Fans of alternate worlds will find a heapin' helping here, though the cast's relationship-chess makes a stronger showing...

QUANTUM COIN

In a convoluted sequel to Fair Coin (2012), teens crack wise and lock lips while saving the multiverse from an information overload.

Impelled by spectral phenomena at his senior prom and the unexpected reappearance of Zoe, an "analog" of his girlfriend Jena from a parallel universe, Ephraim again steps out of his own world. Landing in a somewhat more advanced one ("Unfortunately, we also have reality TV"), he learns from an adult version of Jena that all the universes have entered a cycle of uncontrolled proliferation and collapse. How to reboot the continuum without causing loved ones from less "real" planes to disappear? As in the opener, the plot is a mare's nest of comings and goings driven by romantic and ethical conflicts, hidden agendas, mad-science–style devices and arbitrary physics. It's a struggle to keep the cast members straight, too, since most are analogs of one another with, often, similar names. Still, Myers salts his tale with amusing, often-libidinous adolescent banter, and by cheating a little, lands his characters in good places in the end.

Fans of alternate worlds will find a heapin' helping here, though the cast's relationship-chess makes a stronger showing than the narrowly averted cosmic calamity. (Science fiction. 13-16)

Pub Date: Oct. 2, 2012

ISBN: 978-1-61614-682-5

Page Count: 340

Publisher: Pyr/Prometheus Books

Review Posted Online: July 25, 2012

Kirkus Reviews Issue: Sept. 1, 2012

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An entertaining fantasy set in a world that readers will want to revisit.

THESE HOLLOW VOWS

Brie risks the deadly land of the Fae to save her sister.

Brie doesn’t trust many people other than Jas, her eternally hopeful sister, and Sebastian, mage apprentice and Brie’s secret love (as if she had time for romance). Brie struggles to meet the payments for the magical contracts binding their lives to Madame Vivias, supplementing her cleaning work by stealing from the rich. While the land of Faerie tempts other girls with word of a castle, a lavish ball, and a fae prince seeking a wife, Brie mistrusts the creatures who capitalize on humanity’s greed. When Jas’ contract is sold to the fae, Brie braves the golden Seelie queen’s court, meets the noble Prince Ronan, and travels on to the Unseelie king’s shadow court. In the process she discovers love, historical secrets, atrocities, and her own hidden strength. While many elements regarding the fae and a love triangle will feel familiar to fans of the genre, and the magic could have been more fleshed out, discussions of power, inequity, trust, and hope expand the worldbuilding in refreshing ways. Similarly, consideration of the balance between truth and secrets, lies and stories, is intriguing as it’s applied to characters, relationships, and historical lore. Despite certain predictable reveals, the plot itself, which starts off slowly, picks up and is pleasantly convoluted with multiple satisfying surprises. Major human characters read as White.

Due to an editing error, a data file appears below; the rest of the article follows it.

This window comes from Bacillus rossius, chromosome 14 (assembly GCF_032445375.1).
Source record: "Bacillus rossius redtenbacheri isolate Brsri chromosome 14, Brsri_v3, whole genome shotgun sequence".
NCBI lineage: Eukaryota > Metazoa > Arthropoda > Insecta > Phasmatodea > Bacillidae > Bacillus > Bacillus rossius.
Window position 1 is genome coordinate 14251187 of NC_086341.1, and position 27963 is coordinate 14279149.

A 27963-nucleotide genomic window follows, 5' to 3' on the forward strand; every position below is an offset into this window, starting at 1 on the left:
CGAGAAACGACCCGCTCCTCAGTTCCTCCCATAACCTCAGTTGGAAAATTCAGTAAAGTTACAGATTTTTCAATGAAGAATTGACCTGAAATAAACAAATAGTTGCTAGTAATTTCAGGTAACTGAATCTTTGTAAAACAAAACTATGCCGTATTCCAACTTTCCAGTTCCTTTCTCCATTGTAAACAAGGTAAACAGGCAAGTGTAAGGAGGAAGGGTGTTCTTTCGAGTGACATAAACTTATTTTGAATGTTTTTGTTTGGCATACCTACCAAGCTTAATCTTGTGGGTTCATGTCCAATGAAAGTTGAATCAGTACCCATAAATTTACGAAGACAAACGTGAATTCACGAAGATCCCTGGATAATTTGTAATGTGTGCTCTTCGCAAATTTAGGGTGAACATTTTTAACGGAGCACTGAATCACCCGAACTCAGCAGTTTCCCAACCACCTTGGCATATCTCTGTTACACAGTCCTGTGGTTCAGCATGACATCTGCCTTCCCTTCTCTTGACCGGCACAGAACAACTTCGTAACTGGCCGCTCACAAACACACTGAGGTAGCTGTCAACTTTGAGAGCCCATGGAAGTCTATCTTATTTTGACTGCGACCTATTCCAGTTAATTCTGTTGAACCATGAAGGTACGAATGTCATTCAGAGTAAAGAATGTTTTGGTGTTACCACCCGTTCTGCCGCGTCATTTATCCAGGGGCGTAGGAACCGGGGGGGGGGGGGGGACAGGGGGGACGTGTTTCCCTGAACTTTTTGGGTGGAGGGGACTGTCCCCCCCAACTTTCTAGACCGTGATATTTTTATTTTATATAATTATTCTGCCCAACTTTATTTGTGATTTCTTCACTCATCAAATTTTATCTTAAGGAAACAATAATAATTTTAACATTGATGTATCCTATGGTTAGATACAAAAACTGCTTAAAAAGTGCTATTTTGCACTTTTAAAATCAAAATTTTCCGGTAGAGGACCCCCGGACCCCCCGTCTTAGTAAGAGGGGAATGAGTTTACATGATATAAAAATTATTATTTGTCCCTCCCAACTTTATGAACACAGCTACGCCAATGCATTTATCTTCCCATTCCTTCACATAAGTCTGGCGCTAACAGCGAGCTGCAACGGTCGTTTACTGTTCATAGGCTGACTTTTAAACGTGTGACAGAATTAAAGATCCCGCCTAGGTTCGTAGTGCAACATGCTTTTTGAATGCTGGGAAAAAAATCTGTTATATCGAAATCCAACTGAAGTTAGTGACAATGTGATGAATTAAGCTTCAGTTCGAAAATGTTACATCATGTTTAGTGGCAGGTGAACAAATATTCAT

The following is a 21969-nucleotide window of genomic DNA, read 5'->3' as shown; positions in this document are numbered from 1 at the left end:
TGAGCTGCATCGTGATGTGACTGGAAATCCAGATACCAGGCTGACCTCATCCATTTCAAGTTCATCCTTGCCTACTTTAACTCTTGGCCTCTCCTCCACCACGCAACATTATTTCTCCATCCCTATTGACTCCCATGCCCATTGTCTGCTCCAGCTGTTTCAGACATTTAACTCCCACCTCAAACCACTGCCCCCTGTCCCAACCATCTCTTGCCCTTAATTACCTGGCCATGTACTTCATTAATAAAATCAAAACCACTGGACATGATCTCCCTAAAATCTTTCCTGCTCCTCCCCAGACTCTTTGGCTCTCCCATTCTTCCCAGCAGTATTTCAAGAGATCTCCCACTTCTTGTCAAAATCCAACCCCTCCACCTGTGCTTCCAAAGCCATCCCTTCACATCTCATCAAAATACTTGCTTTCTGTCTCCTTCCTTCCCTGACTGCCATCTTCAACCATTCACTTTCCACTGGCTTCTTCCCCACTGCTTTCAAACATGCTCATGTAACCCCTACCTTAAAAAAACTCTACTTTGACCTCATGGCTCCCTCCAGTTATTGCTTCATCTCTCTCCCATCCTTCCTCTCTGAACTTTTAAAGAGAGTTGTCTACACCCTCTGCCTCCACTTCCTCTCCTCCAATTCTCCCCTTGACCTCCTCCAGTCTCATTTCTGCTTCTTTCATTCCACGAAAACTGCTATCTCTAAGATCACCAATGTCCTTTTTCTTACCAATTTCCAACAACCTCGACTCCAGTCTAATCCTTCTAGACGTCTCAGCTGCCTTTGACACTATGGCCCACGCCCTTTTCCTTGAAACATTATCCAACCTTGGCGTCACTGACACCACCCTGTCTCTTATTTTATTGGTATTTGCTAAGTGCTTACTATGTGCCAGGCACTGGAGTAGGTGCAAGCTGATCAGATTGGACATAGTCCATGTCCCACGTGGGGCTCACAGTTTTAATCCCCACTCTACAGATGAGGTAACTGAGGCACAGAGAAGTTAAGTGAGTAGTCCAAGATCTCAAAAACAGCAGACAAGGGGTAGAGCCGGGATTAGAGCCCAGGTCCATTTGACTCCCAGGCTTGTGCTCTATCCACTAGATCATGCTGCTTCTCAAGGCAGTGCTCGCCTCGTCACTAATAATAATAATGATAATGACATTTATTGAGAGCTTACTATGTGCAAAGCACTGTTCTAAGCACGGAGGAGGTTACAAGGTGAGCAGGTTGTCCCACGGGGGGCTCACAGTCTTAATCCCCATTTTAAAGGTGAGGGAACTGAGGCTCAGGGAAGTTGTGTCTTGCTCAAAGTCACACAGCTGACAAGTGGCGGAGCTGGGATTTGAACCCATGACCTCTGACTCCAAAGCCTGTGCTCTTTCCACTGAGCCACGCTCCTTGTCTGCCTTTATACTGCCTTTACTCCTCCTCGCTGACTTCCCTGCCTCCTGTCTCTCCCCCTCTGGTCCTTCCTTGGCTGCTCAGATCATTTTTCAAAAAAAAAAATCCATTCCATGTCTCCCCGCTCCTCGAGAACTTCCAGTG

An entertaining fantasy set in a world that readers will want to revisit. (Fantasy. 13-16)

Pub Date: July 20, 2021

ISBN: 978-0-358-38657-5

Page Count: 464

Publisher: Clarion Books

Review Posted Online: May 11, 2021

Kirkus Reviews Issue: June 1, 2021

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Though it’s a bit of a slog, readers of Book 1 will find it worth the time for its unexpected conclusion

THE SHADOW'S CURSE

A lost prince and his ladylove must defeat the tyrant rampaging over the steppes with an army of enslaved spirits in this sequel to The Oathbreaker’s Shadow (2015).

Raim is haunted by the spirit of his best friend, Khareh—a spirit that appeared when Raim accidentally broke an oath made by another, leaving him magically marked and exiled from his nomadic tribe as an oathbreaker. Khareh yet lives, but with the best part of himself lost in the spirit, his ambition has become megalomania. Not content to be khan of his tribe alone, Khareh aims to join all the northern nomads into one massive khanate. Raim seeks control over his spirit but also yearns to rescue Wadi, the dark-skinned desert girl to whom he's given his heart. Wadi is Khareh's captive, and she is more than capable of freeing herself from the cruel young khan; nevertheless she must stay a captive. It's her destiny to make a king of Raim, she learns from a blind seer in one of the stalest tropes of superpowered disability. Raim, Khareh, and Wadi travel all over the steppes of Darhan, giving a solid glimpse of this fantasy world roughly based on the lives of Mongolian nomads. A dense narrative of tiny chapters with shifting points of view leaves little time to become invested in each character's journey.

Though it’s a bit of a slog, readers of Book 1 will find it worth the time for its unexpected conclusion . (Fantasy. 13-15)

Pub Date: Feb. 8, 2016

ISBN: 978-0-7387-4512-1

Page Count: 456

Publisher: Flux

Review Posted Online: Nov. 17, 2015

Kirkus Reviews Issue: Dec. 1, 2015

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